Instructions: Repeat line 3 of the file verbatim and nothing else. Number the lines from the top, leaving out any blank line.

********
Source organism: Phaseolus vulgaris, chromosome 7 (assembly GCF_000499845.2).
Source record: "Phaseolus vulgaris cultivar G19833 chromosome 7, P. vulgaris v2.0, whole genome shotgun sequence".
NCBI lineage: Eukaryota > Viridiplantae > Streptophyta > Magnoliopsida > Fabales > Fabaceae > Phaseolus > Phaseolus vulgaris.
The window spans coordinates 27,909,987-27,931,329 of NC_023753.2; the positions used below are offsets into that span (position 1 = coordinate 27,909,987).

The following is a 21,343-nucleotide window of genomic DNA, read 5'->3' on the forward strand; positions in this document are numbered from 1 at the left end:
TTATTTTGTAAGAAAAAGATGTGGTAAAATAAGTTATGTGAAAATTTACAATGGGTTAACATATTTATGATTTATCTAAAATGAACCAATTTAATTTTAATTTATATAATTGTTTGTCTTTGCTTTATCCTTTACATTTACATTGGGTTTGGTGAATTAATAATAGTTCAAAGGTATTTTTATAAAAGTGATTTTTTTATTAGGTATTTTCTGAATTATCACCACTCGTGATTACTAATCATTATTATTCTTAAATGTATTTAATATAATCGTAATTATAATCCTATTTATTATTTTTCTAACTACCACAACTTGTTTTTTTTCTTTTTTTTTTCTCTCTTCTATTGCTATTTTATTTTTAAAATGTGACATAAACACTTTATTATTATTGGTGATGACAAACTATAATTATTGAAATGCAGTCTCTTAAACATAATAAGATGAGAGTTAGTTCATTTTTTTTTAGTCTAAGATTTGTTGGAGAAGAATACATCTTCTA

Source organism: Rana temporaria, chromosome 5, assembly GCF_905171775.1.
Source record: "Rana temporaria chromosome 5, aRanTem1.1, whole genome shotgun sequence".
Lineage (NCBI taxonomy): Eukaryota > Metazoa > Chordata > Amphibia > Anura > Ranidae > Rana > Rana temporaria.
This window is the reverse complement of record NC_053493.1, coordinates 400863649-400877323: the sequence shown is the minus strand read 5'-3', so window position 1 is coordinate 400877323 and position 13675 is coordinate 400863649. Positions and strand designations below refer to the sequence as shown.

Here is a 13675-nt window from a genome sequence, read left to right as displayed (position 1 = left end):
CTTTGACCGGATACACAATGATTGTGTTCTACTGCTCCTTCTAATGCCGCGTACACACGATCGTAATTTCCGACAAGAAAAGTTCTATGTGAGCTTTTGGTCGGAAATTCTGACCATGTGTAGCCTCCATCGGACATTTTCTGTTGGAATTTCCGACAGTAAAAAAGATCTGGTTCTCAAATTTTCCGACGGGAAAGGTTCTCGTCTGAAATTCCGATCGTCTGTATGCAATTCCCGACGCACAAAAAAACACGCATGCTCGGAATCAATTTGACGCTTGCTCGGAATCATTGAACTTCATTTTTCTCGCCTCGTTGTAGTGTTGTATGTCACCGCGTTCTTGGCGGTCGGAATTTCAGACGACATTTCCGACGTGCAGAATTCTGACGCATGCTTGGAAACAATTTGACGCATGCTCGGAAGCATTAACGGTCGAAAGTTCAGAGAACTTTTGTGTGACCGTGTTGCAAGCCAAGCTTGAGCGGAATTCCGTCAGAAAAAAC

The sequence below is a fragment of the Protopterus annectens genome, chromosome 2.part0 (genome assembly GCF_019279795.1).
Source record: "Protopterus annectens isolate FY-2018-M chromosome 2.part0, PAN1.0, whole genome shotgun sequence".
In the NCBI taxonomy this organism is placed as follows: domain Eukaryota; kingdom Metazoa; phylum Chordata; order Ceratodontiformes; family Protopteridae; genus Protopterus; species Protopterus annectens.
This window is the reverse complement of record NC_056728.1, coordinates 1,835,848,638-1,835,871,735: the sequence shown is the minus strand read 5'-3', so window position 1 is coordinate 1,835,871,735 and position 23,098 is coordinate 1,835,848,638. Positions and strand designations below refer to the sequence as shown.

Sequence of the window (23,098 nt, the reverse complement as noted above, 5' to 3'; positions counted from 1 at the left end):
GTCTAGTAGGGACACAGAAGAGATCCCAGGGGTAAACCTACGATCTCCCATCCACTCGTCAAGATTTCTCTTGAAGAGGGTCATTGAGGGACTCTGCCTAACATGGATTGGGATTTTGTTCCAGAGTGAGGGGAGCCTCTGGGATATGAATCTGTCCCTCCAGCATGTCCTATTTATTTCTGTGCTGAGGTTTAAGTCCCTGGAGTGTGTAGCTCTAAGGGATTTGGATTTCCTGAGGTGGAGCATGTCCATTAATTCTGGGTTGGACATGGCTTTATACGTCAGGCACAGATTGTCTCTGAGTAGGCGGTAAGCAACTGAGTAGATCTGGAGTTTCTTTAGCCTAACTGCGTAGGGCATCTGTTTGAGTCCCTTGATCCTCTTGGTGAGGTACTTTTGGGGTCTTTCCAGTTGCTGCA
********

NCBI lineage: Eukaryota > Viridiplantae > Streptophyta > Magnoliopsida > Fabales > Fabaceae > Phaseolus > Phaseolus vulgaris.